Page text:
A Writer’s Cabinet of Wonder

Do you know about Wunderkammern, Cabinets of Wonder? Earliest examples were  mini-museums for natural history objects–shells, bones, rocks, leaves, feathers. They could hold anything about which one was curious–hence, their other names, “Cabinets of Curiosities,” or “curio cabinets.” I like “cabinet of wonder” better; “curiosity” can mean “odd or strange” and “curios” can descend to … More A Writer’s Cabinet of Wonder

A Silver Pen in Her Hand, The Sleeve of a White Blouse

A cozy morning here, coffee in hand, newly-fallen snow outside… I open a gift from my son, Head of the Bay by Annie L. Clough. I’ve wanted this book a long time, since I first used it at the Blue Hill Public Library. “Head of the Bay” is Blue Hill, Maine, Emilie Loring’s summer home for … More A Silver Pen in Her Hand, The Sleeve of a White Blouse

You Have the Opportunity and You Must Use It

Meet Miss Esther Wood. Born in Blue Hill, Maine in 1905, Esther earned degrees from Colby College and Radcliffe, taught at public and private schools, taught history at the University of Maine, wrote four books and numerous magazine and newspaper articles, and was inducted to the Maine Women’s Hall of Fame. I took this photo … More You Have the Opportunity and You Must Use It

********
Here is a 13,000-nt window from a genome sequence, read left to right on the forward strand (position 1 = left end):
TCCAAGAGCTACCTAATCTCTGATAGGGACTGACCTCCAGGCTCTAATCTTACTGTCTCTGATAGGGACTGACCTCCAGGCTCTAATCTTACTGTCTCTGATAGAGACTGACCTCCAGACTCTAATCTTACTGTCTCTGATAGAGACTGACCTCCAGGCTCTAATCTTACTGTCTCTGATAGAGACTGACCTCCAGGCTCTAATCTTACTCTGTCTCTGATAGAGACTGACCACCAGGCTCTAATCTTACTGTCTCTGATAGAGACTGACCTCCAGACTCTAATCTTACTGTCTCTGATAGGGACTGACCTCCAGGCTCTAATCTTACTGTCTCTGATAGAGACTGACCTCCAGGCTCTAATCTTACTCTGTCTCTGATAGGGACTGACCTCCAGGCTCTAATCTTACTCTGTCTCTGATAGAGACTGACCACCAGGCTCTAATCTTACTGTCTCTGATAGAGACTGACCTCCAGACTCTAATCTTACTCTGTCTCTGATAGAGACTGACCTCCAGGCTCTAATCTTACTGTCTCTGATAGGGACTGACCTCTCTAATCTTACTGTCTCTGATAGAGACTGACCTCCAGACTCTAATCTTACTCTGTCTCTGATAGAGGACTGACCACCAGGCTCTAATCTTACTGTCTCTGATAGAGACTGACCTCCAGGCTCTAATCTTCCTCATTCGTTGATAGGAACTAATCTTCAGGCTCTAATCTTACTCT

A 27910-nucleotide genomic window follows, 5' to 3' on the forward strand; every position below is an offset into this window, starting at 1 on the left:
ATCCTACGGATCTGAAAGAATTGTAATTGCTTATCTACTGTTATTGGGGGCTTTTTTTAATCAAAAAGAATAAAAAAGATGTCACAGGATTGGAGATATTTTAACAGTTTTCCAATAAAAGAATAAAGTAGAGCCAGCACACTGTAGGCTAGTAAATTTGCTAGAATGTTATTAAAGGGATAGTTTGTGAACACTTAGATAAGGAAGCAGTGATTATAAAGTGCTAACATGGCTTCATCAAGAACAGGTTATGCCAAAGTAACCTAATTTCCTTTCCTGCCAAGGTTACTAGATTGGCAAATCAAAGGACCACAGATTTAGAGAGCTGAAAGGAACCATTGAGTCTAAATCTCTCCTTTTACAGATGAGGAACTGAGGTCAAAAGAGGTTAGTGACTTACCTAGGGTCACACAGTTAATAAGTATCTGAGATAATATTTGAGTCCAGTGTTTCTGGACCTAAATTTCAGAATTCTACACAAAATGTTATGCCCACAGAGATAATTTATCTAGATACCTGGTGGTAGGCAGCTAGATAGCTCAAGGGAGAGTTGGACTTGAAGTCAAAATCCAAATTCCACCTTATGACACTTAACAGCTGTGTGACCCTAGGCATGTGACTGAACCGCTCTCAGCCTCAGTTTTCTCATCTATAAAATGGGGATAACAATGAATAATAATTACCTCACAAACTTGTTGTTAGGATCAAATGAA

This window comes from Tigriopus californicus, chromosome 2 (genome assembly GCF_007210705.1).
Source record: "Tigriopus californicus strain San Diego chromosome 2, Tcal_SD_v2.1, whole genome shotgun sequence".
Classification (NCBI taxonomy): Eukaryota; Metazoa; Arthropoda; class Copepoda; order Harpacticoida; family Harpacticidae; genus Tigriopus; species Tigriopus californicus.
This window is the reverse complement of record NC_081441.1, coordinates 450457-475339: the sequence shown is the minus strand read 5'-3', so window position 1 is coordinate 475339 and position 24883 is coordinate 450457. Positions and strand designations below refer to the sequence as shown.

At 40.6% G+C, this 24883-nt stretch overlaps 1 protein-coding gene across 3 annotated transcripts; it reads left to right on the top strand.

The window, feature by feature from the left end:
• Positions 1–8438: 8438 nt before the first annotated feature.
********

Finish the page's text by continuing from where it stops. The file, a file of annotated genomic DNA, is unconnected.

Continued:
Recipe for Initiative

“When your imagination suggests a proposition, consider well if it be worth doing; then, if you decide in the affirmative, bring to its achievement all the conquering energy of your will. Force the project to completion. Even when each individual cog and wheel in the domestic machinery threatens to throw up its job, don’t wobble. … More Recipe for Initiative

Baseball’s Original Cast: Tallymen, Base Tenders, and Strikers

Were he alive today, Emilie Loring’s father, George Melville Baker, would be on all of the entertainment and talk shows.  Funny and eloquent, George could sing, act, and keep an audience in stitches with one-liners and jokes. He was a Boston insider, connected with the movers and shakers of his day: Charles Dickens, Mark Twain, theater players, … More Baseball’s Original Cast: Tallymen, Base Tenders, and Strikers